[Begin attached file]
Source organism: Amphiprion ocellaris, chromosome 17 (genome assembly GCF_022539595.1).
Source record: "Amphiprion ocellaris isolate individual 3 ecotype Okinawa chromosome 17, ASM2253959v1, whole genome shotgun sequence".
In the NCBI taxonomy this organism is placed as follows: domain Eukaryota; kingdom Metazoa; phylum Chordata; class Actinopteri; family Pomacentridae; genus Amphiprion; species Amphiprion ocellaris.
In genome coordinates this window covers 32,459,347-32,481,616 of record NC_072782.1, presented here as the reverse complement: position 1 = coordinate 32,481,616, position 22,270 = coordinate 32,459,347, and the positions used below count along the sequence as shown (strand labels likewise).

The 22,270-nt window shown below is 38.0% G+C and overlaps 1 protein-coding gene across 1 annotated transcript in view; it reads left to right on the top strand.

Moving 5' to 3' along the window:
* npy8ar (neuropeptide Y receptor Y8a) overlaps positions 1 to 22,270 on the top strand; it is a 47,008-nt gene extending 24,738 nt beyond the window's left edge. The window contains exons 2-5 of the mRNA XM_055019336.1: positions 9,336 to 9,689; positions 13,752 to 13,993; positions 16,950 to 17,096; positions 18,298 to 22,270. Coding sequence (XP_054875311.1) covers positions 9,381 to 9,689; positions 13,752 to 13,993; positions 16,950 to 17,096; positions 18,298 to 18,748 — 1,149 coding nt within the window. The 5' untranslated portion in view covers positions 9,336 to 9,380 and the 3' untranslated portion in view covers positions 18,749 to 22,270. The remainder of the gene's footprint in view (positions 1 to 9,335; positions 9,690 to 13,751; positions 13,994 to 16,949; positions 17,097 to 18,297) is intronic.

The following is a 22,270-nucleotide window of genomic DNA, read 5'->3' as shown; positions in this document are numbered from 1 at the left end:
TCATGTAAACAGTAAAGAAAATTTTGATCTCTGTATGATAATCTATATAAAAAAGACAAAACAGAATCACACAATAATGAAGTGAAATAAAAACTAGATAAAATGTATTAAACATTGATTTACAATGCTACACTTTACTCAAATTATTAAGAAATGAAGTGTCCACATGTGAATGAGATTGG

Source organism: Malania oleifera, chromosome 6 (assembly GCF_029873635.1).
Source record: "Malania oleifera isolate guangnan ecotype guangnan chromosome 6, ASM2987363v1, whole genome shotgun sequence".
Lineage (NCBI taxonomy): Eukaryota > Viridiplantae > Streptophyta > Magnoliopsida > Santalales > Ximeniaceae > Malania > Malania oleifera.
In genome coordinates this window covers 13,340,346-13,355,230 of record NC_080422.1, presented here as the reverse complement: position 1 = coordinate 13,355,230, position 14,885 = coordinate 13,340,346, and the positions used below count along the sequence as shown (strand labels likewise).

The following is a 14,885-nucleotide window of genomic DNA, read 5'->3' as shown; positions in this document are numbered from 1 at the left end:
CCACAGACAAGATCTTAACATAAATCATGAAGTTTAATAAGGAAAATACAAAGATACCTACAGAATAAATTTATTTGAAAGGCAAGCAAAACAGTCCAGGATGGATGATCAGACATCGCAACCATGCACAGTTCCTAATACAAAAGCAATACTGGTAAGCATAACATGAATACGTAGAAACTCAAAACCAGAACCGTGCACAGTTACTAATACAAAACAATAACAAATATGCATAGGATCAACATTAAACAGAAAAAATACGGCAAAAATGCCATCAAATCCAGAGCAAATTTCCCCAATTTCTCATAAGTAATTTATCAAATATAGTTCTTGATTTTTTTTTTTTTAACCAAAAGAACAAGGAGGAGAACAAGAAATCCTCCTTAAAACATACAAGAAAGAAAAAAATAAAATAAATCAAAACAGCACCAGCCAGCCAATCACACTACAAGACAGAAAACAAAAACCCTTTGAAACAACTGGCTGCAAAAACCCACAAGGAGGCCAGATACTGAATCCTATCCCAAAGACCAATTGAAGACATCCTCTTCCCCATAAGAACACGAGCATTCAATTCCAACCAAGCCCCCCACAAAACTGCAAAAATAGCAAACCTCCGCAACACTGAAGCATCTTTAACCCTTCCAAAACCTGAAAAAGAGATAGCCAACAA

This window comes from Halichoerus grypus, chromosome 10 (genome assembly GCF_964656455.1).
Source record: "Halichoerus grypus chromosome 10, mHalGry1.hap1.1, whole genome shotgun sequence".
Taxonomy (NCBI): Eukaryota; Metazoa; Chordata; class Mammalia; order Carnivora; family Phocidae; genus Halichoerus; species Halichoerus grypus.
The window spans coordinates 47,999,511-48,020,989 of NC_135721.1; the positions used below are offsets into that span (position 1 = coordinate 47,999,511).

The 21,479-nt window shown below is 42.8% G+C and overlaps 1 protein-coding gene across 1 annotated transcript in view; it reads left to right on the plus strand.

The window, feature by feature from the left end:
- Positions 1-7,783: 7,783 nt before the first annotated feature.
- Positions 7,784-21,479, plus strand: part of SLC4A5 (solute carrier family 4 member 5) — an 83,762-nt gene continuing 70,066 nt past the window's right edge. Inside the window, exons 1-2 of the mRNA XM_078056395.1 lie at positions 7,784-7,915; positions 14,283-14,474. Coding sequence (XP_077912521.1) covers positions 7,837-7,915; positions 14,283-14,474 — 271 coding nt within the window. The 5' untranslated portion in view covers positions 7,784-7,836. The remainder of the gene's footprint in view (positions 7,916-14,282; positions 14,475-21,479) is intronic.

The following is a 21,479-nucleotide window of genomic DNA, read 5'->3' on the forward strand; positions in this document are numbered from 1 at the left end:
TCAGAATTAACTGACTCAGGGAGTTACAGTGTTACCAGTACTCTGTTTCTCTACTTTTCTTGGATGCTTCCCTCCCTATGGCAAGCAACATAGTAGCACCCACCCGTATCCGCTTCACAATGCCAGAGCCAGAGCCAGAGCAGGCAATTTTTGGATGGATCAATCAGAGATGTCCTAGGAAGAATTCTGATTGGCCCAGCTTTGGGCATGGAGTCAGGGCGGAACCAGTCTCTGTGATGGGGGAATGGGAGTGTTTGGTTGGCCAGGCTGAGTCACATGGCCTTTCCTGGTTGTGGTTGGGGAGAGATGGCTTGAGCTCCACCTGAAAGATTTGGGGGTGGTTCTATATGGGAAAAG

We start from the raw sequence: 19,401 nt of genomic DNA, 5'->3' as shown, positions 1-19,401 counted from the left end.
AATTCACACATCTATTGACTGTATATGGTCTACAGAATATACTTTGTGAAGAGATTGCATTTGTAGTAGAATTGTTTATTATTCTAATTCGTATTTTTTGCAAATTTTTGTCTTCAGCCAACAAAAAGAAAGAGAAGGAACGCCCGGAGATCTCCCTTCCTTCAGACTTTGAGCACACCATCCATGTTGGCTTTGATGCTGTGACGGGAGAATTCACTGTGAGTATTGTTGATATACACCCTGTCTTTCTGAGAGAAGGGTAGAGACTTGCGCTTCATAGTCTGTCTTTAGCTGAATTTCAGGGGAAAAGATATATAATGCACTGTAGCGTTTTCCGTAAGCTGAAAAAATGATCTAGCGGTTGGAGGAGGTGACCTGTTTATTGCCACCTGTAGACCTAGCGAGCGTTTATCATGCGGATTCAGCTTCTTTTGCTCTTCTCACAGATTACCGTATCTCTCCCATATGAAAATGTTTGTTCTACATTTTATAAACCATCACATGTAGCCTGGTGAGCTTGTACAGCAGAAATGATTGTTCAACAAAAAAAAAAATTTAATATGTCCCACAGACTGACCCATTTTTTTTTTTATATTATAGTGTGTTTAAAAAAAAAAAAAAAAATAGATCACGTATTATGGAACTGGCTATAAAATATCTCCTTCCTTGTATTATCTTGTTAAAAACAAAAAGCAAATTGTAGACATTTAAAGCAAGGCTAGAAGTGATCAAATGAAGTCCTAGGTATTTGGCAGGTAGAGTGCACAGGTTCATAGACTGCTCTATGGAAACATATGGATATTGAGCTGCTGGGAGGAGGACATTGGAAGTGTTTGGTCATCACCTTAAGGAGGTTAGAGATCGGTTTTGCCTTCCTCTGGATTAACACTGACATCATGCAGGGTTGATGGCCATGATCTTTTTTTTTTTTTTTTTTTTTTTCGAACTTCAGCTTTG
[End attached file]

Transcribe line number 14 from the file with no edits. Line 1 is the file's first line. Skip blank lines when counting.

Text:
The following is a 14,885-nucleotide window of genomic DNA, read 5'->3' as shown; positions in this document are numbered from 1 at the left end: